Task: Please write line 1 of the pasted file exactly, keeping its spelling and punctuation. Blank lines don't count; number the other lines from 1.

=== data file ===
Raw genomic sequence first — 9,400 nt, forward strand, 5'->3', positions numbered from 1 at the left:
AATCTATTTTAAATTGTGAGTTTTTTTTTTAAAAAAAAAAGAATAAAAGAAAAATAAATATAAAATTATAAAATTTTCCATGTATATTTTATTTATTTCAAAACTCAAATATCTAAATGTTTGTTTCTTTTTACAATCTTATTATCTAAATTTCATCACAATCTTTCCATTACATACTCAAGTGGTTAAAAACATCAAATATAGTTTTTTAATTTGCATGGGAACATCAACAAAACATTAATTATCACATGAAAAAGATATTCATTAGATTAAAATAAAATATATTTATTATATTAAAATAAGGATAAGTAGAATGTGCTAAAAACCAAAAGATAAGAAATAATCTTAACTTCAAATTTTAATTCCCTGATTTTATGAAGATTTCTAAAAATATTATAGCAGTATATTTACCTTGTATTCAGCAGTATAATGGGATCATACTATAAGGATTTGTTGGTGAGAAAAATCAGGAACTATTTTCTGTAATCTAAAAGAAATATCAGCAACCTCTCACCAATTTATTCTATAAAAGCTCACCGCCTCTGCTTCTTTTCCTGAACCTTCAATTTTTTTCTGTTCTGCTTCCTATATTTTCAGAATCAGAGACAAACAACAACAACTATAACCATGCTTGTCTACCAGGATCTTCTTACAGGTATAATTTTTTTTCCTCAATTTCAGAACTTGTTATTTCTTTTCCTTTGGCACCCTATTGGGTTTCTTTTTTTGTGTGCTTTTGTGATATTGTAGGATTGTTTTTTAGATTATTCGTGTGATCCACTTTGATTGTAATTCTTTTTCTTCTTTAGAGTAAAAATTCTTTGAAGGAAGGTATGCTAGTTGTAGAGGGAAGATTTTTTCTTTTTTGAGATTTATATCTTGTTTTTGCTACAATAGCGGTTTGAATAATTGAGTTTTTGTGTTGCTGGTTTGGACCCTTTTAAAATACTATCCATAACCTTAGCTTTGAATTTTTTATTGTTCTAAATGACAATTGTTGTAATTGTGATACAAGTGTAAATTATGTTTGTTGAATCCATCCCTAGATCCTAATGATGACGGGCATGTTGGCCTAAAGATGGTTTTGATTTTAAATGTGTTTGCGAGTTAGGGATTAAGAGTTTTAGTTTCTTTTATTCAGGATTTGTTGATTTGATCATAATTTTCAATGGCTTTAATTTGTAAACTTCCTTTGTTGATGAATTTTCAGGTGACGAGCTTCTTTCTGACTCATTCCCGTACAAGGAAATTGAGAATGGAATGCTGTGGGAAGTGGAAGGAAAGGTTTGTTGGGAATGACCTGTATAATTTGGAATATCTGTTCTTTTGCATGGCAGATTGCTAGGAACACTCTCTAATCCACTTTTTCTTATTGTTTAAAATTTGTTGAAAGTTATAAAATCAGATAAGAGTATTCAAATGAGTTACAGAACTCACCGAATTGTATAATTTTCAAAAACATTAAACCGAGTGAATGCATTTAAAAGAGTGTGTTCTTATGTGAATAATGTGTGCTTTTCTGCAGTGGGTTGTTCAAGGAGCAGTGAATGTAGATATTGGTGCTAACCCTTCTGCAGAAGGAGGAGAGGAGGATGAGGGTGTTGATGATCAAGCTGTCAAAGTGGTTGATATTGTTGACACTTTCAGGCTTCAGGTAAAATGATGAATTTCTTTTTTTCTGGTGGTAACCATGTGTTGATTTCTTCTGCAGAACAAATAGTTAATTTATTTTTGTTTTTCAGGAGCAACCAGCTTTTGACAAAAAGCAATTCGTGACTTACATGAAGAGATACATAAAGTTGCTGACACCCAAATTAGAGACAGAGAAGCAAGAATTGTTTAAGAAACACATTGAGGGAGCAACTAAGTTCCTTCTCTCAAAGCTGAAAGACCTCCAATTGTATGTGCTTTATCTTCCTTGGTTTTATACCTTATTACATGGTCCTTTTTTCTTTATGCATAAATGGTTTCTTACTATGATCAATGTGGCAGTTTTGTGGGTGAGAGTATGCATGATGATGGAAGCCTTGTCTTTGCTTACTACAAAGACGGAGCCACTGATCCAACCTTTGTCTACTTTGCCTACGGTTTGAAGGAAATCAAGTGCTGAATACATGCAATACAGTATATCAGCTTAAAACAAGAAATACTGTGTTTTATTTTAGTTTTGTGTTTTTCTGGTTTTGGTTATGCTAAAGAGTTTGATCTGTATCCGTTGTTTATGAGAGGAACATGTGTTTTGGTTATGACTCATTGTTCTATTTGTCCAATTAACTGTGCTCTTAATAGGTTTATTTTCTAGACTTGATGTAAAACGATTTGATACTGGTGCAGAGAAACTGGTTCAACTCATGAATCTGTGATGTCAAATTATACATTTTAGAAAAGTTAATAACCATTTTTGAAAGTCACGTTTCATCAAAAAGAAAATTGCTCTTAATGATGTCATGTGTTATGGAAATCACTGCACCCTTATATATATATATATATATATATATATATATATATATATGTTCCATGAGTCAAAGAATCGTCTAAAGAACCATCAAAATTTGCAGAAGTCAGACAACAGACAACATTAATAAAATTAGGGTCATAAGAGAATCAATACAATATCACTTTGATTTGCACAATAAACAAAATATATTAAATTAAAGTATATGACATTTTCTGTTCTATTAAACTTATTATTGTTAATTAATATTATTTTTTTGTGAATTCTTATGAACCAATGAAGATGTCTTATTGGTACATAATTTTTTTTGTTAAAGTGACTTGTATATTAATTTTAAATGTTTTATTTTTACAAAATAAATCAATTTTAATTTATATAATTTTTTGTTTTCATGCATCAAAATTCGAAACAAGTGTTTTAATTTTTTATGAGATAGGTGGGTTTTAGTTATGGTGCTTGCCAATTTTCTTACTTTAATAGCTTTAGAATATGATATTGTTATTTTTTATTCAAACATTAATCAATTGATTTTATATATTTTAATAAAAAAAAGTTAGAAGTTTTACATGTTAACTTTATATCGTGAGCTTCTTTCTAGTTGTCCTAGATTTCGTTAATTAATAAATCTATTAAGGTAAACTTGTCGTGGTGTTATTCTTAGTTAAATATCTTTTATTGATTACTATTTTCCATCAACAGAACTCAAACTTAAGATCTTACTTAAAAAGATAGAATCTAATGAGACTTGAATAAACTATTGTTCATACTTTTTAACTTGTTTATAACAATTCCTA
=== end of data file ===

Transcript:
Raw genomic sequence first — 9,400 nt, forward strand, 5'->3', positions numbered from 1 at the left: